Category: vintage nicknames

vintage nicknames

By Pamela Redmond Satran

Nickname-names still appear on birth certificates.  In the U.S., such names as Ellie, Abby, and Charlie for girls; Jake, Jack, and Johnny for boys all rank high.  In the U.K., nickname-names are even more fashionable, with Evie, Maisie, Millie, and Ellie in the Top 35 for girls, and Jack, Charlie, and Alfie in the boys’ Top 10.

But there are generations of nickname-names that have fallen off the Top 1000, yet sound cute and baby-ready today.  The list here is drawn from names that were on the Social Security roster on their own in the late 19th and early 20th centuries, but fell off by the early 1970s (the date of their last listing follows the name) and haven’t yet reappeared.

Whether you choose to use Bea or Mamie, Clem or Zeb as full names or as diminutives for Beatrice or Marietta, Clement or Zebediah, any of these nickname-names would make charming choices.

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nickname Millie

Thank you, Jimmy Fallon, for naming your new daughter Winnie Rose, and proving our point— which is that we’re into a whole new era of nickname names.  These are worlds away from midcentury short forms like Cindy and Mindy and Marci and Lori, but go further back in time to faded Victorian favorites. It’s a trend that started in the UK, where 10% of the current Top 100 girls’ names fit this description, and several of the boys— Alfie, Archie, Freddie, Ollie—rank high as well.  Here are some of the vintage girls’ nickname names, with their uniquely charming combo of sentiment and sass, which illustrate the trend.

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Vintage Nicknames for Girls

We love Hattie, the name Tori Spelling and Dean McDermott chose for their new baby girl.Hattie is one of the vintage nicknames for girls enjoying a new turn in the sun these days, on the path paved by such big sisters as Annie and Maggie.

It’s astonishing to think that Hattie – just Hattie, all by itself, not Harriet — was Number 27 in 1880, until you realize that many other short forms were among the top choices that year.  Minnie was all the way up at Number 5, Annie was Number 11, Nellie, 18, and Bessie, 23.  Other nicknames for girls in the Top 50 included Carrie, Jennie, Mattie, Jessie, and Fannie (and obviously, the ie ending was the popular one).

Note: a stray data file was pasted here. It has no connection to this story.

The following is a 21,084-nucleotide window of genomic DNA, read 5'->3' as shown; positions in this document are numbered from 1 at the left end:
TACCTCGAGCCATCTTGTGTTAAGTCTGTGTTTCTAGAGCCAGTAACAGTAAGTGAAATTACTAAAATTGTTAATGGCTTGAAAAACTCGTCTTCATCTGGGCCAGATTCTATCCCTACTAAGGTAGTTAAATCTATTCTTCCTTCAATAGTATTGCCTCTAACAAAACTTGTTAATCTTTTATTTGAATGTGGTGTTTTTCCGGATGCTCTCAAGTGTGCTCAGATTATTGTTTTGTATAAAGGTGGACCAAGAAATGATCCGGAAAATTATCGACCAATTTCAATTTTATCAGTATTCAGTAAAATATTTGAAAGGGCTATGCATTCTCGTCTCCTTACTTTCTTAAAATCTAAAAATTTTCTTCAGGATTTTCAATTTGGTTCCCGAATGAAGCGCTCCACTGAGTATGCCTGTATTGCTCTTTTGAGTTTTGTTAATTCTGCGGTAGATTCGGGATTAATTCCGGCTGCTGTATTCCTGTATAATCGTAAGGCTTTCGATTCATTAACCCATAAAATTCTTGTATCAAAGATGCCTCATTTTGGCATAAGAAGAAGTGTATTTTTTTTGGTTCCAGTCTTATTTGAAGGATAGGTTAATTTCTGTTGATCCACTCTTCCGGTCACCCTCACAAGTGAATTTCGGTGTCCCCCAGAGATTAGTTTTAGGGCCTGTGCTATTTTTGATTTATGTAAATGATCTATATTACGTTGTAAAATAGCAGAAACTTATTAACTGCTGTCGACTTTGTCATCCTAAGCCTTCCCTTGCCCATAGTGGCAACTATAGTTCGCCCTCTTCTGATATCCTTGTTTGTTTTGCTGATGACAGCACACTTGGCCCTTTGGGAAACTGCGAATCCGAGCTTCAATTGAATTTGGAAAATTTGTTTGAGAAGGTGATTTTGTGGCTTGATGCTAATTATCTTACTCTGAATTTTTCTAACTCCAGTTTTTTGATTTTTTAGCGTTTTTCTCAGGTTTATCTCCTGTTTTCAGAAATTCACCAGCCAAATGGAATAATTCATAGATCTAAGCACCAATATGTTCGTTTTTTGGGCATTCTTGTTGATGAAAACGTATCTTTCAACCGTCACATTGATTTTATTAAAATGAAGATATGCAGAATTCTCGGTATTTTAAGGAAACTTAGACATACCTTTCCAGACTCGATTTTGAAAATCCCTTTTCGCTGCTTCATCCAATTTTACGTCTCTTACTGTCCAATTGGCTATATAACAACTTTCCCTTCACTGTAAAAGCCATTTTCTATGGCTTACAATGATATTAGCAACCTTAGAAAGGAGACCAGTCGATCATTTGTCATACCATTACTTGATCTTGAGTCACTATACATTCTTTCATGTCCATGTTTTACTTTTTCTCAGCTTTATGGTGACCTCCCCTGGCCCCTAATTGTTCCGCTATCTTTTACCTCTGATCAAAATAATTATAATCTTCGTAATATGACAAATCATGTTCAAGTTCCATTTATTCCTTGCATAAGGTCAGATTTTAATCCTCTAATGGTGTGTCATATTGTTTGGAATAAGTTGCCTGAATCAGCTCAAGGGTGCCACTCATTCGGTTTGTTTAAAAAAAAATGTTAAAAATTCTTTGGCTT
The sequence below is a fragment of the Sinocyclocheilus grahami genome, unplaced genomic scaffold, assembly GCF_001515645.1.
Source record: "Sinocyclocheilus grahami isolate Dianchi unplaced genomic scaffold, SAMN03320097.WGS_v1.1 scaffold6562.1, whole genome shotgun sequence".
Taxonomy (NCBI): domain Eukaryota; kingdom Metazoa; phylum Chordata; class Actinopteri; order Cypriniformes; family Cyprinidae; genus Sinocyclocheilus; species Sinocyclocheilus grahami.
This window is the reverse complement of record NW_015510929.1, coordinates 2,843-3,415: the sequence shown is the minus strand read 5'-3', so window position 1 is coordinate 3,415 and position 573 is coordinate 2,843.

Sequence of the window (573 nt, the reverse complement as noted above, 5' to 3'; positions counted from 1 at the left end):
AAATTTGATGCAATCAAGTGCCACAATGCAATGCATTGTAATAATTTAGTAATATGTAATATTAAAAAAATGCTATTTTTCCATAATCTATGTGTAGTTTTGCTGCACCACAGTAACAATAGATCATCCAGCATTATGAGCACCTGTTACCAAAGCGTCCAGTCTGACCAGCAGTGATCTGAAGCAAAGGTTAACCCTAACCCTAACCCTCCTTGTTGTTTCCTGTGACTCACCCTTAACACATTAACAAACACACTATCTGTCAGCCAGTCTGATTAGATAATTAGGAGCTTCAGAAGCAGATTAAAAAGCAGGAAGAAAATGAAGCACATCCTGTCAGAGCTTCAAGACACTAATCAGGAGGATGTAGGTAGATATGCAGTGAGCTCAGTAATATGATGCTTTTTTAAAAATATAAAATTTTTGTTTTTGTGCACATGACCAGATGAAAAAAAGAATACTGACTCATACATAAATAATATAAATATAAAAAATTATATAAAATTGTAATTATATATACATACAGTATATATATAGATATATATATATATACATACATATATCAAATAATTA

We see the full-fledged revival of this trend today, with Hattie a prime example of one of the vintage nicknames for girls that feel stylish, adorable, ready for a whole new generation of babies.

While choices like Ellie, Josie, and Sadie are already rising through the charts, what follows are our favorites of the next wave of cool vintage nicknames for girls.

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I don’t you know if you’ve noticed a growing trendlet—at least among celebrities—for what we might call generic-boy-nickname-names.  In other words, these aren’t specific short forms like Charlie or Archie, but ol- timey macho boy tags like Buddy and Buster.

In the recent past, we’ve seen Noel Gallagher’s Sonny, a choice shared by British singer Sophie Ellis-Bextor—as well as Adam Sandler’s daughter Sunny; Jamie Oliver’s Buddy Bear Maurice; Michele Hicks and Jonny Lee Miller’s Buster Timothy; the three Aces of Natalie Appleton, Tom Dumont, and Jennie Finch and Casey Daigle; the two Dukes of Diane Keaton and Justine Bateman; and the Junior of Peter Andre and Katie Price.

We can’t help wondering if this is yet another offshoot of the midcentury Mad Men phenomenon, bringing us back to the days of Father Knows Best’s Bud (birth name James Anderson, Jr.) and J. D. Salinger’s Buddy Glass (real name Webb Gallagher Glass), and Marlon Brando, who was known to friends and family as Bud.  In those days, though, Sonny or Buster were not usually put on the birth certificate, and over time those pet names began to be relegated to pets.

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How many names does it take to make a trend?

Well, with the number of nicknames for girls —both starbabies and civilians— coming from the boys’ camp these days, it’s starting to feel like a trend.  Call out Charlie or Sam in a playground and no telling what gender child will come running.  And if you look in the celebrity section you might also see a Johnnie, a Billie, a Lou or a Frances-called-Frankie dressed in pink.

Each of these nicknames for girls has a slightly different back story.  Sam is a recent arrival, legitimizing the short form that so many Samanthas are called (anyone remember that ill-fated 80s sitcom My Sister Sam?)—but recent enough that it has never appeared on the Social Security list.  Charlie, on the other hand, has been on the girls’ list on and off for over a century, first from 1880 to 1951, after which it dropped off until 2005, when it reappeared.  Billie has been in the Top 1000 for all but one year since 1886, reaching a high point in the 1930s, when it was in the Top 100.

So though boyish nicknames for girls feels like a new trend, it has happened before.  In the unisex-oriented 60s and 70s–and even earlier– there was a fad for changing the last letter of a boyish nickname from y to i or ie, so that at that time nursery school lists were populated with girls named Andie, Randi, Ronni, Ricki, Micki, Shelli and Kelli.

But you have to go even further back to see the full flowering of this particular naming pattern.  In 1930, there were enough girls with the following male nickname names to land them on the most popular list (of course some were pet forms of girls’ names as well):

























WILLIE (in the top 100, accounting for over 3,000 girls–maybe because Wilma, Willla, and Wilhelmina were all on the list as well that year)

Think any of them is ready for a comeback?  What do you think of boys’ nicknames for girls in general?  Too flimsy?  Too confusing?

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